Lau Islands FijiFiji Lau Islands
The Lau Group (Lau Islands) Fiji Islands | Beautiful Southern Lau Group - Fiji Islands
Fiji's Lau Archipelago (also known as the Lau Group, Eastern Group, Eastern Archipelago) lies in the South Pacific Ocean, just south of the Koro Sea. About thirty of this necklace of about sixty small and large island are populated. Lau Group has a surface area of 487 km2 and had 10,683 inhabitants in the last 2007 survey.
Most of the north Lau group are high volcanically originated islets, whereas the southern islets are mostly low-carbonated. In administrative terms, the archipelago belongs to the province of Lau.
The Lau Islands treasure
Your mission: to observe the sea creatures on the Lau Islands, an unannounced group of islands spread over thousand of sq. m. in the South Pacific. But they also looked for indications of the state of the water's natural state. As sea-heating is destroying the reef and fishing migration is increasing across the Pacific, management of the area will be critical to ensure its resistance to climatic changes - and to ensure that it continues to feed and sustain the tens of thousands the Lau Islands call home.
I was curious about our first dives in the clear water of the Lau Islands in southeast Fiji after almost a year of plan. Directly behind us were four more of our employees on board the sailing boat SV Viking, which was supposed to shade the major ship during the execution of investigations and film shots of whales and dolphins.
But the atmosphere was high as the Sea Rakino ploughed through rough sea and the crew checked science and dive logs. It had a strong sense of locality, which included employees of the Fiji Department of Fisheries, the Lau Provincial Council and the Fiji Locally Managed Naval Area Network. By 2016, the CI and its affiliates committed themselves to launching the Lau Seascape Initiative, which will allow Lau's municipalities, together with governmental and parochial bodies, to efficiently administer the abundant maritime resource of Lau in order to guarantee long-term nutritional safety and the well-being of the population.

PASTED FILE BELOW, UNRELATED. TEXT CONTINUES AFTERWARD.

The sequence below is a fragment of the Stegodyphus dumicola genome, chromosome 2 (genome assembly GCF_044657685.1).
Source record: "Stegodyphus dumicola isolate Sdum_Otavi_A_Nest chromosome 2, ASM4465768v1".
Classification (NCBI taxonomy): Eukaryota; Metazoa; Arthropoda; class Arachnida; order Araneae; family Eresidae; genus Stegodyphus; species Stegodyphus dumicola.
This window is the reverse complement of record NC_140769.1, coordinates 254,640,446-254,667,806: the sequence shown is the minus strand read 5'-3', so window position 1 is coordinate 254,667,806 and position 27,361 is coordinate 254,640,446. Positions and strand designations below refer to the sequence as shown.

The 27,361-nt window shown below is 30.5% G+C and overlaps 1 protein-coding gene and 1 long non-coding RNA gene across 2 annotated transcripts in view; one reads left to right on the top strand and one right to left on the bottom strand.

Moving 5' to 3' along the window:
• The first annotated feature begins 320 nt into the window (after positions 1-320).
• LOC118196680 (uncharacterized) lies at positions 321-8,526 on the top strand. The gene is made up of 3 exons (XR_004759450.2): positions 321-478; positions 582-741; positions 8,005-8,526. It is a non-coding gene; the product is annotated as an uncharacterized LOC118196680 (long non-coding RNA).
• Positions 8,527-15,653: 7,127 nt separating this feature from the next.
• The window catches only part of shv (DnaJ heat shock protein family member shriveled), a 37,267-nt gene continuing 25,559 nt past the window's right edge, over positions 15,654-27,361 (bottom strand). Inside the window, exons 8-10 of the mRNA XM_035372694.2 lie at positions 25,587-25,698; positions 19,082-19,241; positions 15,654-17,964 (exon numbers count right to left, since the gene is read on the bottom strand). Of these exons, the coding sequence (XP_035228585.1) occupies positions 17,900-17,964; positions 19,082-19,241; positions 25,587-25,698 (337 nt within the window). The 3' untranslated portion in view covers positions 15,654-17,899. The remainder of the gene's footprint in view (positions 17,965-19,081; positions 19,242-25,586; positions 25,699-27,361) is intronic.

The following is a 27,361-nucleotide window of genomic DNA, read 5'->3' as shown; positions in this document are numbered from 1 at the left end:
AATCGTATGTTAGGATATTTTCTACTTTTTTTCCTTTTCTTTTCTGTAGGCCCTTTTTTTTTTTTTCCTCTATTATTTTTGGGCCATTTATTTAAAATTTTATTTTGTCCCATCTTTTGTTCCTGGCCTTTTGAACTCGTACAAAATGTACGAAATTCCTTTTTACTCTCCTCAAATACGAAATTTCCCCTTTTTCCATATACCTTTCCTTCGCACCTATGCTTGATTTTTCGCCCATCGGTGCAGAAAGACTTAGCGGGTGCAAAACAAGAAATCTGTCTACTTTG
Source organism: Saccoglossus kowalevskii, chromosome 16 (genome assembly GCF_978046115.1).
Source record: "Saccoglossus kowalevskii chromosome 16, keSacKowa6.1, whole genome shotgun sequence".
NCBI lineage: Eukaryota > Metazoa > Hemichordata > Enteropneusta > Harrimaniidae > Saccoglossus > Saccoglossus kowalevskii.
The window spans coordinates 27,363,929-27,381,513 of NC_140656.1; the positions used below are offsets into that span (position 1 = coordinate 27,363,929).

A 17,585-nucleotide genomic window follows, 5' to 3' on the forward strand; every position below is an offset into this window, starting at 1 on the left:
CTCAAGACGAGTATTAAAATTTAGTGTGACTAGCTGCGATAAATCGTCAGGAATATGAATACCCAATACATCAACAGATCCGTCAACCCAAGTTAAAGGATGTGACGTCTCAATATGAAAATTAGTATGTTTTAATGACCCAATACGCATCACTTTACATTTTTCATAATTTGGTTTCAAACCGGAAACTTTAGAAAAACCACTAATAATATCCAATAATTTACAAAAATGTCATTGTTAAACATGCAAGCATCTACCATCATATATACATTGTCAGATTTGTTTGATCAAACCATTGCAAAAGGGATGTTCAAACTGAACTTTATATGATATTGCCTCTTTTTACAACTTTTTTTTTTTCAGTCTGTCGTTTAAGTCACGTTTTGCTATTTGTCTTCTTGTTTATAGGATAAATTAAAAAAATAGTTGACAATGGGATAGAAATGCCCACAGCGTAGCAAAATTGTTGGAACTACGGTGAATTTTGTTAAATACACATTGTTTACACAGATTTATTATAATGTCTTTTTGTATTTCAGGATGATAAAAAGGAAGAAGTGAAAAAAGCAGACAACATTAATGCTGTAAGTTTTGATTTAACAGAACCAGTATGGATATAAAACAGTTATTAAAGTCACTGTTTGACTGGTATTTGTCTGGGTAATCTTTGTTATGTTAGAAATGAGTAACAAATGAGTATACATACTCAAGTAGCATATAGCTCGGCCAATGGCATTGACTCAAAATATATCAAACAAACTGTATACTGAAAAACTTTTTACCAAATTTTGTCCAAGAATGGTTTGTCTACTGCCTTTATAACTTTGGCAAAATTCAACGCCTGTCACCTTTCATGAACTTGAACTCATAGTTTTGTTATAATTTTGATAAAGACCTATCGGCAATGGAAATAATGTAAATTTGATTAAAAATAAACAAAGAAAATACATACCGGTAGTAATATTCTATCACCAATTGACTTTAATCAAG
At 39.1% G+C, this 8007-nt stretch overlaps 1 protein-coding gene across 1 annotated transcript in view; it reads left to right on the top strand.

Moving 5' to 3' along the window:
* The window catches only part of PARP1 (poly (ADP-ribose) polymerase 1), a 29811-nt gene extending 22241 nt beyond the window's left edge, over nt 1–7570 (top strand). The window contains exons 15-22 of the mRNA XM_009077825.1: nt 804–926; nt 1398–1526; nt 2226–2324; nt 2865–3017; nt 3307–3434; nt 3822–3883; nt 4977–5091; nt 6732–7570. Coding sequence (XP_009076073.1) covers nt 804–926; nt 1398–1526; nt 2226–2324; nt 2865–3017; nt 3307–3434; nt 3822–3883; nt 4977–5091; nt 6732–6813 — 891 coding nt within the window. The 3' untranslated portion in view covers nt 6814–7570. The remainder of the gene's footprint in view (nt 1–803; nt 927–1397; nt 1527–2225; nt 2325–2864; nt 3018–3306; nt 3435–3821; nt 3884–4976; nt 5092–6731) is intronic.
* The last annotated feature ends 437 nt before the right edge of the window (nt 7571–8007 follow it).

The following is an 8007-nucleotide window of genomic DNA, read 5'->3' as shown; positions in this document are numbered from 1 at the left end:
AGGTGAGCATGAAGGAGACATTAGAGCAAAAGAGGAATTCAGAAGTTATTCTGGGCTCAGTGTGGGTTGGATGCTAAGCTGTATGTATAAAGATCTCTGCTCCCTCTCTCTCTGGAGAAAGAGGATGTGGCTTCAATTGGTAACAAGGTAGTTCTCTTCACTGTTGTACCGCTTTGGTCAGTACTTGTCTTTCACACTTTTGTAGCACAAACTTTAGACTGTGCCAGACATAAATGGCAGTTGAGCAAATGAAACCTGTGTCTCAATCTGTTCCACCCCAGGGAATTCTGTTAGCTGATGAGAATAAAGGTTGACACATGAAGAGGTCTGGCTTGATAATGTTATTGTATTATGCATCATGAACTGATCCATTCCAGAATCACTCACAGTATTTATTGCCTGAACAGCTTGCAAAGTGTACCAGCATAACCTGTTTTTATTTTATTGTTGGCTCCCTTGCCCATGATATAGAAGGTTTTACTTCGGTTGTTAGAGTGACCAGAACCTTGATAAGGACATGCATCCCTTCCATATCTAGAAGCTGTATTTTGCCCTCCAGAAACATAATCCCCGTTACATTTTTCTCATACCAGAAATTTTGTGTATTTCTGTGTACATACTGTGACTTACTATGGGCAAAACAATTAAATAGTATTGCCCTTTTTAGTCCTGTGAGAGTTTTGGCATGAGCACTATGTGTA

On board the Rakino we sometimes fought to feed, slept and input dates as the vessel tossed back and forth, but the thrill of scuba dipping these little-explored coral corals kept the crew in a good mood. Every daily we started our poll at a new location, but there were a few things we thought about locally before we just went underground.
Roko Josefa Cinavilakeba, in his role as Paramount Chief (Roko Sau) of the Yasayasa Moala archipelago within the Lau Group, and a small retinue of the crew would respectably ask the locals for approval to div et their reef with a sevenusevu ceremonies - a custom when visiting a town.
As soon as approval was given, we didn't waste any of our day: three logged open water sessions, date input and a debriefing of the group. Our results, as anticipated, are a mixture of suspense and concern. The Lau Islands were fascinating from a biological diversity point of view: In the course of the study, we have identified 527 types of marine life, at least six new types and about 50 types of which are not known to be found in Fiji water.
Meanwhile, our corals experts have identified 206 types of corals, 10 to 20 of which are still trying to be identified. A number of corals were breathtaking, with more than 80 per cent living corals, while others were well below 20 per cent, showing evidence of earlier death from whitening and eruptions of thorn-crowned sea stars living on corals.
A number of coral life forms have grown strongly with the presence of cyanobacillia, an algae-like bacterium that may have been caused by the unbridled fishing of cucumber, which can be seen everywhere. Comercially important fish such as groupers and snappers were ubiquitous, but many of them showed clear over-fishing. It is important that 26 out of 28 study areas have seen coral corals; although they were never abundant, they were a good indication that the Lau coral corals as a whole are still healthy eco-systems that should recover quickly if properly maintained.
We were pampered with one of the most amazing dive sites I have seen for a long time: Navatu, a secluded Atollo under the usual rule of the near-by Vanua Vatu Isle. He surprised even the most experienced diver on the dive crew with sound corals, clear water and plenty of fishing.
On Roko Sau's face the joy was palpable when the diver from the diving showed up and spoke nervously about their watch. By noon, the Paramount CEO stated that he intends to make this breathtaking tunnel a Sea Conservation Area (MPA). All of us were happy to know, but I don't think any of us understand Roko Sau's determination - the next morning he summoned Tui Vanua, the chieftain of Vanua Vatu, and his own folk, and proclaimed the importance of Navatu's protection.
Navatu was formally designated MPA within 24 hrs of our amazing poll results. This was certainly a global factor in the rate of decisions on ocean conservation. At any rate, it was a clear sign of the dedication of Roko Sau and the Lau Islands to cultivate these coral corals for the good of their offspring and grandkids.
Roko Josefa Cinavilakeba and the Lau Archipelago's local authorities for conducting the poll, Matt Brooks and Pamela Rorke Levy for their generous sponsorship of the poll and Vaughan Wellington for using SV Viking.